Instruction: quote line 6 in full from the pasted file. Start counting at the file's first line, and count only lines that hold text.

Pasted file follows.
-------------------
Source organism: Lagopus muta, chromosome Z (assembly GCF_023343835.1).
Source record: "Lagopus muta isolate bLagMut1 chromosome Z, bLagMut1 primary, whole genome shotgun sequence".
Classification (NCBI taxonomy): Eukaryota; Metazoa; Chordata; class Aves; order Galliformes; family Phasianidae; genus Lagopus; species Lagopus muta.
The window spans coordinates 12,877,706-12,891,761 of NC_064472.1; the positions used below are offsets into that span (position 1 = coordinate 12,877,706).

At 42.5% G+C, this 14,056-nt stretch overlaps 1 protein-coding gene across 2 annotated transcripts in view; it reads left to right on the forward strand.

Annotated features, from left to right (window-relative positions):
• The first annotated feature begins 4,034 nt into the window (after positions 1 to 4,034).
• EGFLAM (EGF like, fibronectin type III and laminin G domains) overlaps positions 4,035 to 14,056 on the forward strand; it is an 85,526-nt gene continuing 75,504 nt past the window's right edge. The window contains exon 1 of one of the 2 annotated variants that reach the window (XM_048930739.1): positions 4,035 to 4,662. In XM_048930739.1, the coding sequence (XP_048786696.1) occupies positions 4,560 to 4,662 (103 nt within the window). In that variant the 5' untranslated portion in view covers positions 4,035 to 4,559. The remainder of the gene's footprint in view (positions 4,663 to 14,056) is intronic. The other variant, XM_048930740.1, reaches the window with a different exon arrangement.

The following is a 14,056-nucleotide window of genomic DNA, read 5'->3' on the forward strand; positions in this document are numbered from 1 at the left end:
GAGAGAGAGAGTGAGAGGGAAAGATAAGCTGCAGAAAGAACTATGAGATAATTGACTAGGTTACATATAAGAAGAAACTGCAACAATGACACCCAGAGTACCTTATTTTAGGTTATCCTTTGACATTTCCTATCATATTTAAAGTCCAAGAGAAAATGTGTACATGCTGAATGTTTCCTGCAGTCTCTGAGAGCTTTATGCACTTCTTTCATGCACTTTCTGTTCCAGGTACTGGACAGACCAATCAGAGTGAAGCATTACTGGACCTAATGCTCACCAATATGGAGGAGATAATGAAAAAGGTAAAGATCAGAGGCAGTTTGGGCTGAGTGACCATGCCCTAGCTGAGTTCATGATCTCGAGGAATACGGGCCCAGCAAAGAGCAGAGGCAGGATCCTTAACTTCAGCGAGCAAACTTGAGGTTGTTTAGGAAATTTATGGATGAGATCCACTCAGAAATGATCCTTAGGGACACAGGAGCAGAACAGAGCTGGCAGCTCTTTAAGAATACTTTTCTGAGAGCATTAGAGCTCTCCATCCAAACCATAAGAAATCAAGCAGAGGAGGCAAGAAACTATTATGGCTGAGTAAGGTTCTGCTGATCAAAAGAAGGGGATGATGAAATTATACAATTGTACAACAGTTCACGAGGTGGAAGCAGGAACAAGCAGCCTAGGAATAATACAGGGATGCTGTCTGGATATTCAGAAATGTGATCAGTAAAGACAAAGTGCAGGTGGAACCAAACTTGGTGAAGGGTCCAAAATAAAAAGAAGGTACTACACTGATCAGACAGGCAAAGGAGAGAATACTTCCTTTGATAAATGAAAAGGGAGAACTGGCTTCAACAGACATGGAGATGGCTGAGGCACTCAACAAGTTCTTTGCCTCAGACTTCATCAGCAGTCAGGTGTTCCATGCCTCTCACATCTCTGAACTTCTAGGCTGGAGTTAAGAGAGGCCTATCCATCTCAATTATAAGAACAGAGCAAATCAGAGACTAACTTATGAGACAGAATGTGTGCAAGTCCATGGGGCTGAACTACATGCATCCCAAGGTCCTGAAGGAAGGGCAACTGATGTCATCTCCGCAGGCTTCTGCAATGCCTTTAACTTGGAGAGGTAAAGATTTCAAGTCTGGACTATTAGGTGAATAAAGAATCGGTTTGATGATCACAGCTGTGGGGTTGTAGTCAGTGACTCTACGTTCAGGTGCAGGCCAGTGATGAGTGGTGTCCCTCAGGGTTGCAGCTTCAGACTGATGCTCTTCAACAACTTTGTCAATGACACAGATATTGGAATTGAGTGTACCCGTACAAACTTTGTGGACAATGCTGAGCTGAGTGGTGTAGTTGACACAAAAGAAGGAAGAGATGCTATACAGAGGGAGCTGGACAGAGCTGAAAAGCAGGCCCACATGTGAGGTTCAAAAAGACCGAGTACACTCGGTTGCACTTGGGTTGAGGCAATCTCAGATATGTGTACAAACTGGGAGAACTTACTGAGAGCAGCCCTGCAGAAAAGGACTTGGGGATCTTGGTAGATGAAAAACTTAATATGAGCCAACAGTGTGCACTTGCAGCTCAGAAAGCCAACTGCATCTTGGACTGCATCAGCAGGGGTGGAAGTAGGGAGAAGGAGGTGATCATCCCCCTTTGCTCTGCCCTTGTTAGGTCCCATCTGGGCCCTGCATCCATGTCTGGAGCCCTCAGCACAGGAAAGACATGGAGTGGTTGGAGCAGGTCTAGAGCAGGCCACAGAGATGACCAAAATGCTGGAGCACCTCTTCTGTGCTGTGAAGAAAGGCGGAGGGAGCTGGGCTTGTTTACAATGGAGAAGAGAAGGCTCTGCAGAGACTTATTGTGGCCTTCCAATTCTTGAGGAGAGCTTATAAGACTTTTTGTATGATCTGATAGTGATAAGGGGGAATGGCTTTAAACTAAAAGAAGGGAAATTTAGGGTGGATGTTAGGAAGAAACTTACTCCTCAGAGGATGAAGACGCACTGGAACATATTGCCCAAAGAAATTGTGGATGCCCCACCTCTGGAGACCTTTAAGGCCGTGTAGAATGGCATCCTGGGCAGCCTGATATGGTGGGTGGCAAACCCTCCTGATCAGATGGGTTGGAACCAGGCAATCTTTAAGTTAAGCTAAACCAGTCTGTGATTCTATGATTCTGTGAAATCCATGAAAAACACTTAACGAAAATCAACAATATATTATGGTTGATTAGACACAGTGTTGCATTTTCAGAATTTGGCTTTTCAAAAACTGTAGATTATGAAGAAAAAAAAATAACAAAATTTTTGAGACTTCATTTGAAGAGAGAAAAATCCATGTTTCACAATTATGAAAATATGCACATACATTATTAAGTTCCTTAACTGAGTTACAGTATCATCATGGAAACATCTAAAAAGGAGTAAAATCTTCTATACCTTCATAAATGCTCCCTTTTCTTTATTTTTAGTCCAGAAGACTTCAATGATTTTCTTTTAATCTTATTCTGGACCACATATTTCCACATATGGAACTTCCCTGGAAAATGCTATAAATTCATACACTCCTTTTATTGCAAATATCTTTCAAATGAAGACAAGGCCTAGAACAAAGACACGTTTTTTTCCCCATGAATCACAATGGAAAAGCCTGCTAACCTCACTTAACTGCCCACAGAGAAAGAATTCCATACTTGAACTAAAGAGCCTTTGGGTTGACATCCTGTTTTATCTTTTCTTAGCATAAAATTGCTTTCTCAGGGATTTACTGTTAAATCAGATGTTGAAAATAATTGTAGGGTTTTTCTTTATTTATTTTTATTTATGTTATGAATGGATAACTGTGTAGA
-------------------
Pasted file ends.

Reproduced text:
Annotated features, from left to right (window-relative positions):